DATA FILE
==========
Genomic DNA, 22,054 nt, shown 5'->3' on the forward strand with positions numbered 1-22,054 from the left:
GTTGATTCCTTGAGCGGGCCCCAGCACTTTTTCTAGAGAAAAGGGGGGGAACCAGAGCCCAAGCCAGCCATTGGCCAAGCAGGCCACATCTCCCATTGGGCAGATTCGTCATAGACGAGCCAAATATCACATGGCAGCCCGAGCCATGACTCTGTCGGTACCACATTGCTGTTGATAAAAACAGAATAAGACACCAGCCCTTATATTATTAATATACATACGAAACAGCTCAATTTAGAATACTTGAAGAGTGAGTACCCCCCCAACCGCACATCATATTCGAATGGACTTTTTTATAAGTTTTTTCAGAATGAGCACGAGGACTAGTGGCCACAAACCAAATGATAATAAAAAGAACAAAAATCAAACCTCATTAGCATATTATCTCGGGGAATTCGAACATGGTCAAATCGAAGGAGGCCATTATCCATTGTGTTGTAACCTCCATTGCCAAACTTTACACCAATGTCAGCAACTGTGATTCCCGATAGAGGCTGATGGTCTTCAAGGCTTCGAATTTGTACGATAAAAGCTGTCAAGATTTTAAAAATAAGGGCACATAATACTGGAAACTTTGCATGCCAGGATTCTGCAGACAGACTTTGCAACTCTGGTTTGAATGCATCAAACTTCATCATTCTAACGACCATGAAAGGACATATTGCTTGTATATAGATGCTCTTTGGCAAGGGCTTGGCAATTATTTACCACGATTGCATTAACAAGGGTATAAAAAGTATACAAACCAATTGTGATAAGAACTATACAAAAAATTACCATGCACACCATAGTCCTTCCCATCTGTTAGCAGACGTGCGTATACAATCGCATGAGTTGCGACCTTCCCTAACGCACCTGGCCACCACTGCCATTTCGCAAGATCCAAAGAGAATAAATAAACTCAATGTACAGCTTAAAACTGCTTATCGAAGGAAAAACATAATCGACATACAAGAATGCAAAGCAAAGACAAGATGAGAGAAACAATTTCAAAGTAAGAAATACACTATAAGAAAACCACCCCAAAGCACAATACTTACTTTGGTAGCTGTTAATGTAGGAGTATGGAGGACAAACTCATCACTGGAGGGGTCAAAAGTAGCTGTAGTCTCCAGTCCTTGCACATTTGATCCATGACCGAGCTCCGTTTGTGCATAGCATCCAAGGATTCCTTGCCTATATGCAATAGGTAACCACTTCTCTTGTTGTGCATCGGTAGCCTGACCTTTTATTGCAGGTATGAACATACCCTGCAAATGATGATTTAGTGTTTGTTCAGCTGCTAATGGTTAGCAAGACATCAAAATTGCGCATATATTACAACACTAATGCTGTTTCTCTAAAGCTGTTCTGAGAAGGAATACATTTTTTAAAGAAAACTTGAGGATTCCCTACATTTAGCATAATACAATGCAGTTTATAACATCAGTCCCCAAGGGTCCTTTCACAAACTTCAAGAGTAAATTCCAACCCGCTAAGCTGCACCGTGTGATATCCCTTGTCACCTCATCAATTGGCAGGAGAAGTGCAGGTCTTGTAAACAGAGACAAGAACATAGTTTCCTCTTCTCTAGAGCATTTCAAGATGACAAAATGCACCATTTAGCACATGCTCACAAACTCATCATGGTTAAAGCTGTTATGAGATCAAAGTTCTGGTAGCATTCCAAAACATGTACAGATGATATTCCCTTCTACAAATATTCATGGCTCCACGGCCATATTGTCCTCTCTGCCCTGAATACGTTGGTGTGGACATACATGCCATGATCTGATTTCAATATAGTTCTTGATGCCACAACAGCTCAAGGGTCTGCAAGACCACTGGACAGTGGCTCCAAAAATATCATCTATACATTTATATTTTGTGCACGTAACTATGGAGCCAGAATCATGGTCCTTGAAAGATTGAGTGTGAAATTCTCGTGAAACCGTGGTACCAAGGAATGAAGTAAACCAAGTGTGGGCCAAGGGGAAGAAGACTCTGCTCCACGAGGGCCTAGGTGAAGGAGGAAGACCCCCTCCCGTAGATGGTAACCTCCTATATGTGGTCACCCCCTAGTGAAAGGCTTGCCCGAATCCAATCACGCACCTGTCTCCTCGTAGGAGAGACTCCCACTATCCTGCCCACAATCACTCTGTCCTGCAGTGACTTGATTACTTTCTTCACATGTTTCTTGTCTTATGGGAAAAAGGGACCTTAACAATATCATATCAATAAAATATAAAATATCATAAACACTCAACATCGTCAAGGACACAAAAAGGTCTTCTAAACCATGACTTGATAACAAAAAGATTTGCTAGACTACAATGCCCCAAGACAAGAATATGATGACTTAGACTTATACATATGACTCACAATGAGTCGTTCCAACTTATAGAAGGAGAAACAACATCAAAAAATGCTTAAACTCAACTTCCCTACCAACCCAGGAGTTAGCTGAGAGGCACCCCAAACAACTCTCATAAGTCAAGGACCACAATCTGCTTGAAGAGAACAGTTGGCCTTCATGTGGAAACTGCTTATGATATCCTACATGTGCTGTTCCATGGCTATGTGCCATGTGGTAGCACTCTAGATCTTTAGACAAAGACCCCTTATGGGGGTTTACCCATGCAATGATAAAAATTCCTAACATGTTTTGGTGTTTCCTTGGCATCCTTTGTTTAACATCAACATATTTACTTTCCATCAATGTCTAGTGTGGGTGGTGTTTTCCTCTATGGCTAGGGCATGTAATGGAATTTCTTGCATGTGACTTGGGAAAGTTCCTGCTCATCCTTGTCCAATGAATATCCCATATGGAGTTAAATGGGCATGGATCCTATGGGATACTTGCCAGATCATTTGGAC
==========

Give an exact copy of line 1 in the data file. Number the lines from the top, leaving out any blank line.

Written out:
Genomic DNA, 22,054 nt, shown 5'->3' on the forward strand with positions numbered 1-22,054 from the left: